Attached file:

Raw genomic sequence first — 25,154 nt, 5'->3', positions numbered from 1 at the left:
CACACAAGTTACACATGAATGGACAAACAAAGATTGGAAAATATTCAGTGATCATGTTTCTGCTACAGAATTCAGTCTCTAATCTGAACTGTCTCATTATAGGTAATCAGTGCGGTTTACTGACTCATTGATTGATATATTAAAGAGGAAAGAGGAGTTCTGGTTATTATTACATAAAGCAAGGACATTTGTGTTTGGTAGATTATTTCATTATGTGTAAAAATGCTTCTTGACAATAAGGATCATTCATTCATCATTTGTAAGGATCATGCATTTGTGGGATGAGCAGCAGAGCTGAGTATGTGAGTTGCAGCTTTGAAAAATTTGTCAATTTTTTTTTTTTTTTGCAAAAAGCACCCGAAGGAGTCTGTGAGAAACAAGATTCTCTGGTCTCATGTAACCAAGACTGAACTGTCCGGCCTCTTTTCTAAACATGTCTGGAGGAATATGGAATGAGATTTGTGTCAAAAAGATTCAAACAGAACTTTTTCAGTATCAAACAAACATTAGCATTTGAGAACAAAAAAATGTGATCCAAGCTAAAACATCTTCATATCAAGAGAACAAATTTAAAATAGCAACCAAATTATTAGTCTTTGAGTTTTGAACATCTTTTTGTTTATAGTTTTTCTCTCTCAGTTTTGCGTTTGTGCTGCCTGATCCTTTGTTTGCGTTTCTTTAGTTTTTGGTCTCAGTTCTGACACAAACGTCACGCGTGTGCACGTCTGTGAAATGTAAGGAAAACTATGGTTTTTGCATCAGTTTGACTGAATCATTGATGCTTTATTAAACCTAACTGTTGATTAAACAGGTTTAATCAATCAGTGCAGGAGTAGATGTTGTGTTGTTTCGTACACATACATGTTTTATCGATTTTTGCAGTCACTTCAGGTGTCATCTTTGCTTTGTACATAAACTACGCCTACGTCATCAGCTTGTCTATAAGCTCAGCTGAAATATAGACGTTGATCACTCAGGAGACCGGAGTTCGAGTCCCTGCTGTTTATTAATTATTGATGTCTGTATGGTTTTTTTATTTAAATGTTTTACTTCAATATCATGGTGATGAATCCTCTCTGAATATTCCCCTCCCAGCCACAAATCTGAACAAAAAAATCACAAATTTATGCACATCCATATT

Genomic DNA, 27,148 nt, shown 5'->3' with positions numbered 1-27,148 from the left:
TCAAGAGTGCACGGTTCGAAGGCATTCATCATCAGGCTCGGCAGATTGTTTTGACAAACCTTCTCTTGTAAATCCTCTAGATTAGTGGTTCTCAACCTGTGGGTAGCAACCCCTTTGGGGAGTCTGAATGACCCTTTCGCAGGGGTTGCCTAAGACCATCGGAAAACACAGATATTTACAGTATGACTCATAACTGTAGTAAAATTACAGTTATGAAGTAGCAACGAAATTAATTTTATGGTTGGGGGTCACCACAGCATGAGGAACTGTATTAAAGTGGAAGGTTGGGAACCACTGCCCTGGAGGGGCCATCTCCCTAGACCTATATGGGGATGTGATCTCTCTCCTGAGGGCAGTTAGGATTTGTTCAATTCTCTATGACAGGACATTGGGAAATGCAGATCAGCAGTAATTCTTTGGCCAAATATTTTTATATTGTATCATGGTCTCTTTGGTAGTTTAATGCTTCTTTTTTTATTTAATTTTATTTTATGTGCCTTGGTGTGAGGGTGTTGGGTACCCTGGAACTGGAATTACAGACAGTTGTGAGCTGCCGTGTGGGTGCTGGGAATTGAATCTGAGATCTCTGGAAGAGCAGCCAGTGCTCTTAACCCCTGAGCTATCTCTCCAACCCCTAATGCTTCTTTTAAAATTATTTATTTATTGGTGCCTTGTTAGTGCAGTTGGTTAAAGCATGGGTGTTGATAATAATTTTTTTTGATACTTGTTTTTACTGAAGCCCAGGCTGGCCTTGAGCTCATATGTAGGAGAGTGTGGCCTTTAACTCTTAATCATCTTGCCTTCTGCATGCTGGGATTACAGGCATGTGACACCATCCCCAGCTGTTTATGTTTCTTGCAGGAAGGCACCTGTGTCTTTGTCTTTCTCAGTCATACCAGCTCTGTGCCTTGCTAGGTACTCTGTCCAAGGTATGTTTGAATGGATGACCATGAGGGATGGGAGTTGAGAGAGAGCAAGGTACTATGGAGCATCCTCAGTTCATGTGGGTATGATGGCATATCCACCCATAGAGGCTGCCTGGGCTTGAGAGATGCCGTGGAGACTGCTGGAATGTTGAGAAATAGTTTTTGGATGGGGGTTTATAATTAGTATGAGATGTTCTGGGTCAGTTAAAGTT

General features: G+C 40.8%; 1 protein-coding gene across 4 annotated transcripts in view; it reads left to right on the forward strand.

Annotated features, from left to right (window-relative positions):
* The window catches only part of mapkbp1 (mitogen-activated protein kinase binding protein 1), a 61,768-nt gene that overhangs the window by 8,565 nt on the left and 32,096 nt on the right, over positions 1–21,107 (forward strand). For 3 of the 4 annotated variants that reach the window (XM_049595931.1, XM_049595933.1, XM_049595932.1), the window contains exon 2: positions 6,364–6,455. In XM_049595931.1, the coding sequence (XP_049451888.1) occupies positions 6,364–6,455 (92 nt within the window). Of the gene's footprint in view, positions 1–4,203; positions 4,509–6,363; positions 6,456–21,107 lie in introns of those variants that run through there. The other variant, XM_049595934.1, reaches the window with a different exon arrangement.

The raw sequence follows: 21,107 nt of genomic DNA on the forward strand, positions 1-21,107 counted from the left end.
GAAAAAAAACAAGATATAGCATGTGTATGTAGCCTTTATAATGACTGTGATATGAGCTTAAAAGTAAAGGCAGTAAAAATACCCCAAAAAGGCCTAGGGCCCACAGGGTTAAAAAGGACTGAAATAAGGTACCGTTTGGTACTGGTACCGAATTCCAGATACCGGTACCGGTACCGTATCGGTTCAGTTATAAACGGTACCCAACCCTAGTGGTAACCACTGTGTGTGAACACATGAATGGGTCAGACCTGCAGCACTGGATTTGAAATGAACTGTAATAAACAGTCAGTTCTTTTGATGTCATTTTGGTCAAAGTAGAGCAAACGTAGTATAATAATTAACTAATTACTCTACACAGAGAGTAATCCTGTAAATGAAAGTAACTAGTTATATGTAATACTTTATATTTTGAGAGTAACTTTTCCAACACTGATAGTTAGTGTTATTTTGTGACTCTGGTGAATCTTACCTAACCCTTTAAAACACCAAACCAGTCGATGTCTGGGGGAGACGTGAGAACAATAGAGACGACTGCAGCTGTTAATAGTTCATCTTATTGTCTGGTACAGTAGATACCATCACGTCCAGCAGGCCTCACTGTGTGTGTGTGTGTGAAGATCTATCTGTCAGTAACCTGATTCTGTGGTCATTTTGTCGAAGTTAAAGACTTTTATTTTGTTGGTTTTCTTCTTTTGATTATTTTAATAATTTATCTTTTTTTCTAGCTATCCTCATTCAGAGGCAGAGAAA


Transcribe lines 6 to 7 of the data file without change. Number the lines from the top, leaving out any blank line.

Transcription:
Annotated features, from left to right (window-relative positions):
* The window catches only part of mapkbp1 (mitogen-activated protein kinase binding protein 1), a 61,768-nt gene that overhangs the window by 8,565 nt on the left and 32,096 nt on the right, over positions 1–21,107 (forward strand). For 3 of the 4 annotated variants that reach the window (XM_049595931.1, XM_049595933.1, XM_049595932.1), the window contains exon 2: positions 6,364–6,455. In XM_049595931.1, the coding sequence (XP_049451888.1) occupies positions 6,364–6,455 (92 nt within the window). Of the gene's footprint in view, positions 1–4,203; positions 4,509–6,363; positions 6,456–21,107 lie in introns of those variants that run through there. The other variant, XM_049595934.1, reaches the window with a different exon arrangement.